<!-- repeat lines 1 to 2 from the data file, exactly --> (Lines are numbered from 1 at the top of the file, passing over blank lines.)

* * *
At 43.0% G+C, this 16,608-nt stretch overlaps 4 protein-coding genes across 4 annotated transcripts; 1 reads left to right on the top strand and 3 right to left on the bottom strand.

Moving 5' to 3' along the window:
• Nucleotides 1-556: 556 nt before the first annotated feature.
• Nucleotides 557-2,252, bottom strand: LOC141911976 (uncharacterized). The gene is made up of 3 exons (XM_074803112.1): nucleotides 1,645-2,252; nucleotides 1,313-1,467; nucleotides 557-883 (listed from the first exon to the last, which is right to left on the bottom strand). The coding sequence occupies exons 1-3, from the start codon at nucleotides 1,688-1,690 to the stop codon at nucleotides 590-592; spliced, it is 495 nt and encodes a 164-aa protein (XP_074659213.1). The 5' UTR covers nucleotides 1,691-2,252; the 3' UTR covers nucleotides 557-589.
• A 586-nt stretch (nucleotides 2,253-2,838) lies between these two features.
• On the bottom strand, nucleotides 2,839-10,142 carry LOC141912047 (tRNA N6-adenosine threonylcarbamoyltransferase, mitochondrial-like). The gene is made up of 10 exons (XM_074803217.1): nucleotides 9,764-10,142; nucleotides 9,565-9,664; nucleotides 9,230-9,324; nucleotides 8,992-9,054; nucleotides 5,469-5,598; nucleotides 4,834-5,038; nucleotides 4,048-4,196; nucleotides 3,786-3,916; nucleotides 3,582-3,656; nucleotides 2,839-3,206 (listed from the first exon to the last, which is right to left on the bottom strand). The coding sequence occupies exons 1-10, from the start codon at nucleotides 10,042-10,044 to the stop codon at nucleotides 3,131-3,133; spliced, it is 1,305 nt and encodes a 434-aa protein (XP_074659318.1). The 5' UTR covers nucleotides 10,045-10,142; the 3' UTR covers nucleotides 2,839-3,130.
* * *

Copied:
At 43.0% G+C, this 16,608-nt stretch overlaps 4 protein-coding genes across 4 annotated transcripts; 1 reads left to right on the top strand and 3 right to left on the bottom strand.

Moving 5' to 3' along the window: